Two areas that really separate high end headsets from the pretenders are comfort and noise cancellation. If you think of some of the contenders in this market segment (Jawbone, Plantronics Voyager Pro, Motorola HX1) pretty much all of them are designed from the ground up to be comfortable, while noise cancellation is analogous to the engine on a shiny new sports car; you don’t see it at first glance, but that’s really the core of the product.
One of the latest Bluetooth Headsets to enter the ring is Motorola’s recently announced Oasis headset. The physical design of the Oasis is fairly close to the Voyager Pro, which is one of my all time favorite headsets. The full review is after the break.
Motorola deserves some awards for the design that went into the Oasis headset. Nothing about this headset feels flimsy or cheap. Even when the boom microphone is folded away it fits into a small groove at the base of the headset and is held in place by a magnet, while this may sound like a small thing it keeps the headset in a shape that prevents it from breaking when you have it in your headset. When extended, the boom microphone and the earpiece rotate 180 degrees (not 360, though the Oasis is still perfectly usable with both ears).
The controls on the Oasis are physically located in a number of different places. The most commonly used button, the Call/End Call button is located on the boom mic itself, pressing it is as simple as squeezing the boom. Volume controls and a mute button are along the back of the device (just above the microUSB connector), with the power switch located at the top.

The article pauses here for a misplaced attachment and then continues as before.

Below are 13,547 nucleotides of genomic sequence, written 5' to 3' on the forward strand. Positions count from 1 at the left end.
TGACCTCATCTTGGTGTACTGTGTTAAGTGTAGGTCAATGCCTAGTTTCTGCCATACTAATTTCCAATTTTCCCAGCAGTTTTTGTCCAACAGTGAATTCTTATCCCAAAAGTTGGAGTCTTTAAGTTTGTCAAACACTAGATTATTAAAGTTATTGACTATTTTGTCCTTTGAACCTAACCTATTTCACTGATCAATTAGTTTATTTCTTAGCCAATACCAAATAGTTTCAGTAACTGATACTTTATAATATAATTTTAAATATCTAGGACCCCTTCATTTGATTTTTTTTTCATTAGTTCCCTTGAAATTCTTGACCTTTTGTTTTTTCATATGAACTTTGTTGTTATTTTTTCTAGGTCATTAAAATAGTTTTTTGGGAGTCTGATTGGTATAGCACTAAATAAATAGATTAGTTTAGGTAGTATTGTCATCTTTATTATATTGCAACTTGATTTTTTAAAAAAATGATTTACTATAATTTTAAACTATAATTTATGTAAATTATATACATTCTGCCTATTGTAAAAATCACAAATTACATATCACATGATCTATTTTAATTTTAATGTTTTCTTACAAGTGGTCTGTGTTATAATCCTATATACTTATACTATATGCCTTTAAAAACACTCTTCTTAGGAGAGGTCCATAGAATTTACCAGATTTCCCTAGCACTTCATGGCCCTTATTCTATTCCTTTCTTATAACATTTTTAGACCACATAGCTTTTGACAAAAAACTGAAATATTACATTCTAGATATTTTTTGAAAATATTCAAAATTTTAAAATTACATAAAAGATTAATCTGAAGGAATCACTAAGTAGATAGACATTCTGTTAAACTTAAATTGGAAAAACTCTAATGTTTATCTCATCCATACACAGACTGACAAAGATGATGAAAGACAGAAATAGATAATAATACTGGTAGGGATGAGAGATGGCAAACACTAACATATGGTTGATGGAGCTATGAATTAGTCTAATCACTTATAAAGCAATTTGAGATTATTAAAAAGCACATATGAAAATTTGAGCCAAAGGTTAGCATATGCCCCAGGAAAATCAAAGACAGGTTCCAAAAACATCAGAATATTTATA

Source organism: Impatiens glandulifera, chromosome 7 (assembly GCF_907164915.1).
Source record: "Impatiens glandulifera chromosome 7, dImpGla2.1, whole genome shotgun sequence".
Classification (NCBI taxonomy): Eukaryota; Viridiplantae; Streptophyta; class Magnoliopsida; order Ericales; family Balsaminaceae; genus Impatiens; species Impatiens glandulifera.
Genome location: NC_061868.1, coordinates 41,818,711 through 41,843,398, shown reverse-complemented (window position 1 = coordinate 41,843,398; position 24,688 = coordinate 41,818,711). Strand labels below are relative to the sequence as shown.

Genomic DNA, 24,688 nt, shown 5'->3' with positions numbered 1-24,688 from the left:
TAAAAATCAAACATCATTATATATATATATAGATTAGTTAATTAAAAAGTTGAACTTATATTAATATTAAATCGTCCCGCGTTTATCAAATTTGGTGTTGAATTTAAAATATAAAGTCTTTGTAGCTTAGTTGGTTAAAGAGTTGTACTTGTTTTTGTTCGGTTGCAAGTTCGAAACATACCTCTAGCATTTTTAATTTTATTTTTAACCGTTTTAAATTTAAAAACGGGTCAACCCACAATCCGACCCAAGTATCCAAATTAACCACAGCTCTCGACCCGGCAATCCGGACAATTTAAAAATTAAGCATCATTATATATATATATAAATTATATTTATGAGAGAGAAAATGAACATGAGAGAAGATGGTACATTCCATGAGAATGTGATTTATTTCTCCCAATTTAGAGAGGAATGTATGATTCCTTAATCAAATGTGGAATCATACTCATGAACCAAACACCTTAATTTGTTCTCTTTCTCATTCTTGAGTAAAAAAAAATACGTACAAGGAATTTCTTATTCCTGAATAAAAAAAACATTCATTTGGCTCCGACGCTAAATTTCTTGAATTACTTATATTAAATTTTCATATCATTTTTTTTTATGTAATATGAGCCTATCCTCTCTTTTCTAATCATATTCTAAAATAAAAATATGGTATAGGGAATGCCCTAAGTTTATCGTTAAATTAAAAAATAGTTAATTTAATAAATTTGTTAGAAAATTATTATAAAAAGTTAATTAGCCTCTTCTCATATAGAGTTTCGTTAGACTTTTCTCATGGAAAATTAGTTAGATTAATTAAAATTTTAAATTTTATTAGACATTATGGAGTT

The Oasis is a TrueComfort™ headset, meaning it is built with a specific focus on being comfortable for the user using a behind-the-ear design, allowing most of the weight of the headset to be supported in a manner that doesn’t put excessive pressure on your ear. Additionally, all surfaces that come in contact with your ear are thick; this spreads any pressure across a larger surface area, maximizing comfort.
Motorola has one of the best noise cancelling headsets on the market in the HX1, though sadly the Oasis doesn’t include the HX1’s “Stealth Mode” or bone conduction technology. The Oasis handles noise cancellation through dual microphones, which is not groundbreaking by any means, though it is effective. The Oasis is also designed to allow effective communication in winds up to 12mph, which is typically a problem area for headsets.
The Motorola Oasis is a valuable entry into the mid to high end Bluetooth Headset market. Though I wouldn’t classify it as having the best sound quality (that distinction would go to the Jawbone or Motorola’s HX1), the Oasis is an extremely well designed headset and is among the most comfortable that I’ve tested.
The Oasis is currently available through the WPCentral store for $77.95.